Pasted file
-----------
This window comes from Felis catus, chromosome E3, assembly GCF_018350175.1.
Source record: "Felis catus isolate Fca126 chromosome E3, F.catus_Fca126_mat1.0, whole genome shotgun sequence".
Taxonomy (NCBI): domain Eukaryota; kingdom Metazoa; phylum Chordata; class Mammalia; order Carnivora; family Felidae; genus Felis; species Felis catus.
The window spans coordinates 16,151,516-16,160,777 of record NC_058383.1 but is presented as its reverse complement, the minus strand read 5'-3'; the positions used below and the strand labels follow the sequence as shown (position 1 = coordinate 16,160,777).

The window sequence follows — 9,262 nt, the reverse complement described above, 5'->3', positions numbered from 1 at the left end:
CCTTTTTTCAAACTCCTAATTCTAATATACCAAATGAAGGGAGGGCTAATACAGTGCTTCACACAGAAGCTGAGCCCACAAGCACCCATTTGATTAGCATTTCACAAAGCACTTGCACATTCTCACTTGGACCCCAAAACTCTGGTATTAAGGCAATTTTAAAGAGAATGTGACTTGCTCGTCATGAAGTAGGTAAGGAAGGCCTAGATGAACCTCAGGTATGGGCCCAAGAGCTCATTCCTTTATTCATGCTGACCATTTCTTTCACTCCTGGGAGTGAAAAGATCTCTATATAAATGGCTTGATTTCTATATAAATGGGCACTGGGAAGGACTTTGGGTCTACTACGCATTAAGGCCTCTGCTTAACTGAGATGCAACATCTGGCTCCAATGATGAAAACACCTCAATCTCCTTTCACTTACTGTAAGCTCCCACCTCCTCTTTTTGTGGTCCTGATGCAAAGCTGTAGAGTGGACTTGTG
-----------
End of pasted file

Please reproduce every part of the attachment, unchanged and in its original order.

This window comes from Felis catus, chromosome E3, assembly GCF_018350175.1.
Source record: "Felis catus isolate Fca126 chromosome E3, F.catus_Fca126_mat1.0, whole genome shotgun sequence".
Taxonomy (NCBI): domain Eukaryota; kingdom Metazoa; phylum Chordata; class Mammalia; order Carnivora; family Felidae; genus Felis; species Felis catus.
The window spans coordinates 16,151,516-16,160,777 of record NC_058383.1 but is presented as its reverse complement, the minus strand read 5'-3'; the positions used below and the strand labels follow the sequence as shown (position 1 = coordinate 16,160,777).

The window sequence follows — 9,262 nt, the reverse complement described above, 5'->3', positions numbered from 1 at the left end:
CCTTTTTTCAAACTCCTAATTCTAATATACCAAATGAAGGGAGGGCTAATACAGTGCTTCACACAGAAGCTGAGCCCACAAGCACCCATTTGATTAGCATTTCACAAAGCACTTGCACATTCTCACTTGGACCCCAAAACTCTGGTATTAAGGCAATTTTAAAGAGAATGTGACTTGCTCGTCATGAAGTAGGTAAGGAAGGCCTAGATGAACCTCAGGTATGGGCCCAAGAGCTCATTCCTTTATTCATGCTGACCATTTCTTTCACTCCTGGGAGTGAAAAGATCTCTATATAAATGGCTTGATTTCTATATAAATGGGCACTGGGAAGGACTTTGGGTCTACTACGCATTAAGGCCTCTGCTTAACTGAGATGCAACATCTGGCTCCAATGATGAAAACACCTCAATCTCCTTTCACTTACTGTAAGCTCCCACCTCCTCTTTTTGTGGTCCTGATGCAAAGCTGTAGAGTGGACTTGTG